Despite the rumours of its imminent demise, direct mail is very much alive and kicking, so make the most of it. The shine may have been taken off it by the arrival of the new kid on the block, social media, but it’s difficult to ignore a well-targeted and executed piece of direct mail when it lands on your desk or doormat.
No, it’s not junk mail
Many people think that ‘direct mail’ and ‘junk mail’ are interchangeable but they are not the same at all. The key difference is that direct mail is, or should be, the stuff that comes through the post with your name on it – properly addressed and delivered specifically to you. It’s not the random postings addressed to ‘the home owner’, or ‘to whom it may concern’, or the random leaflets pushed through the letterbox with no address at all – that deserves the title ‘junk mail’ because it’s not properly targeted.
Good direct mail is highly personalised and targeted and consists of a mailing piece with relevant content for its intended recipients and a clear call to action. Plus it should always be built around solid contact data and followed up to encourage action.
So what are the rules of engagement…?
Make it relevant
– Do the research and make sure that you are approaching the right markets with the right offer, or message, at the right time for them – otherwise you’ll be wasting your time. For example a business could produce the most creative and beautifully written mailing piece promoting its solar panels to homeowners, and showing how they could reduce their heating bills, but if its mailing list is full of people who live in leasehold flats then the company may be wasting its time and money because the information is not relevant.
Don’t mass mail
– Don’t be tempted to send everything to everybody. Be focused. Direct mail can be expensive so make it count. Only contact those with a particular interest in your product or service with a specific offer that suits them. You may be sending out less but it will be more cost-effective if it’s targeted and easier to track and follow up on.
Good data is key
– If you’ve got the world’s most engaging mailing piece and it ends up on the desk, or doormat, of the wrong person your efforts will have been wasted. Take the time to make sure your data is accurate and complete, and that you have permission to use it.
Beware the MPS
– If any of the potential consumers that you are mailing have signed up for the Mailing Preference Service (MPS) you could be on the receiving end of a ticking off, at the very least, from the Advertising Standards Authority (ASA) and the Direct Marketing Association (DMA). Although this only applies to personal addresses in the UK, upsetting people who have said they don’t want unsolicited mail is never good for business and may have an adverse effect on the company image. Don’t be tempted into thinking they don’t mean you.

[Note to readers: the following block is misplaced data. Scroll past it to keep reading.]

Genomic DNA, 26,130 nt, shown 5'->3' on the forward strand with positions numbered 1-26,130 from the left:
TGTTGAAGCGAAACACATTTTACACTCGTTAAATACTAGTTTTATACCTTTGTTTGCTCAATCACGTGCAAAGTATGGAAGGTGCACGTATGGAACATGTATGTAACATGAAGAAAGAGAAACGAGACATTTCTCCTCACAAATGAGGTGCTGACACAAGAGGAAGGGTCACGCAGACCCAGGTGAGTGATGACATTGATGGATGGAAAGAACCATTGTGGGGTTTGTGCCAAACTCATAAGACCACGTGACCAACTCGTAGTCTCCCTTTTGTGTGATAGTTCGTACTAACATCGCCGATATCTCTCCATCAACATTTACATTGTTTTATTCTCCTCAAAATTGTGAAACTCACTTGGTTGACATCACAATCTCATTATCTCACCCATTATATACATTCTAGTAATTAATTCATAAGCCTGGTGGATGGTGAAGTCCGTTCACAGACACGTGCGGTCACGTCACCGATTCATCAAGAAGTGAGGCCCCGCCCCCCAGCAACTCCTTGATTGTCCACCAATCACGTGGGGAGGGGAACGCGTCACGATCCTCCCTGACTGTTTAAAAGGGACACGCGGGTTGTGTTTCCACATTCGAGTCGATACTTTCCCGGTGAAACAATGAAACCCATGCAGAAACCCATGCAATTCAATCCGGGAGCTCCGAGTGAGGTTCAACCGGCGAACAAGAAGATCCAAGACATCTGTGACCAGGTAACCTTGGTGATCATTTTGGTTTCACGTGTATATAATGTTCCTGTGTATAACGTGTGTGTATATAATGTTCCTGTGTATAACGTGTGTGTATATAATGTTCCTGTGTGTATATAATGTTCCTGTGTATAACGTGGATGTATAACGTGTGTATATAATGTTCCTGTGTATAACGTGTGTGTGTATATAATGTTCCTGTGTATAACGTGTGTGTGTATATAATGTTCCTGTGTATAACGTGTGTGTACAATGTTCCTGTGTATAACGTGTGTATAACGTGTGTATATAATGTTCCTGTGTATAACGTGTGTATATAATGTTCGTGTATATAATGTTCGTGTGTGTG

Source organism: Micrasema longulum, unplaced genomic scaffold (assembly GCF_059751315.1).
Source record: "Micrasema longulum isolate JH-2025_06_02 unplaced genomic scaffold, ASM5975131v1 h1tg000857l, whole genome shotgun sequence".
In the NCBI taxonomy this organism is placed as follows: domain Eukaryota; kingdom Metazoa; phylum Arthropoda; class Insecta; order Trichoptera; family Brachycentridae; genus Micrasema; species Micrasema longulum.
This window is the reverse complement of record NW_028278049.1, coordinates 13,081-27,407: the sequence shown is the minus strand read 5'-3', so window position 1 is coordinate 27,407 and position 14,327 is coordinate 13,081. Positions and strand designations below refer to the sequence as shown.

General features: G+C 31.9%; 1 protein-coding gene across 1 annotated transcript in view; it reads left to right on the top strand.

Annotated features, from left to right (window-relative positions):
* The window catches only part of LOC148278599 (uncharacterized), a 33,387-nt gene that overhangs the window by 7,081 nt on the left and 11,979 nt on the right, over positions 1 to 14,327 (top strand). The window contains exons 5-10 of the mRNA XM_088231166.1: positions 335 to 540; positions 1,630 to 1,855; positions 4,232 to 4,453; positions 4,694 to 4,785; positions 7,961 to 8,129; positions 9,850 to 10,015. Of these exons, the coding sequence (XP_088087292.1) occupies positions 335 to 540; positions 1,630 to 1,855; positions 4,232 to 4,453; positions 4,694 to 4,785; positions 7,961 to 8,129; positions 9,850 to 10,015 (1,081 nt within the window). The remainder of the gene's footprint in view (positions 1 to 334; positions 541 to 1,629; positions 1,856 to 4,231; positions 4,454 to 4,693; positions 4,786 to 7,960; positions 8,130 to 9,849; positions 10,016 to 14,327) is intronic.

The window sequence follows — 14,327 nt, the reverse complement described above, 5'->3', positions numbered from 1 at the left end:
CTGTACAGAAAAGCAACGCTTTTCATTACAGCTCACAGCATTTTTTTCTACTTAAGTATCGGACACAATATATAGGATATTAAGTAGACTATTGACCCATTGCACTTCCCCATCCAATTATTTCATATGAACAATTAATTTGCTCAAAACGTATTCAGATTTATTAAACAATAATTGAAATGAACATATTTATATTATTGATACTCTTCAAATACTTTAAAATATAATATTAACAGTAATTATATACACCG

– At the end of the day, you have to follow up on what you send out. It’s not enough to think ‘if I build it, they will come’ (I’m not sure that even worked for Kevin Costner). With the best will in the world the recipients of your mailing may have every intention of acting on it but stuff happens and without that extra nudge it could quickly slip their minds. By following up your mailings with a phone call you can check that they received it, they are still the right person to contact, and perhaps answer any questions they might have before they respond to your call to action. Linking the call to the mailing will help to fix the communication in their minds and could be the start of a new relationship.
For me personally, direct mail has been a significant part of finding new clients for my business. I’ve always found it much easier to call a potential new contact to set up a meeting if I have sent out a direct mail piece beforehand. It paves the way and gives me something to focus the initial discussion on which usually makes for a much easier conversation.
As part of an integrated campaign direct mail can still work for your business and shouldn’t be written off yet. However, as with everything in marketing, it should always be part of the bigger picture not the be all and end all.
About the author: Deborah Rowe, Consultant, Sheba Marketing
Deborah is a chartered marketer, member of the Chartered Institute of Marketing, and fellow of both the Institute of Direct Marketing and the RSA. She has more than 20 years of solid marketing and communications experience which she puts to good use as principal consultant of Sheba Marketing. Sheba Marketing provides no-nonsense business-to-business marketing support to small and medium-sized organisations that want to achieve great things. www.shebamarketing.co.uk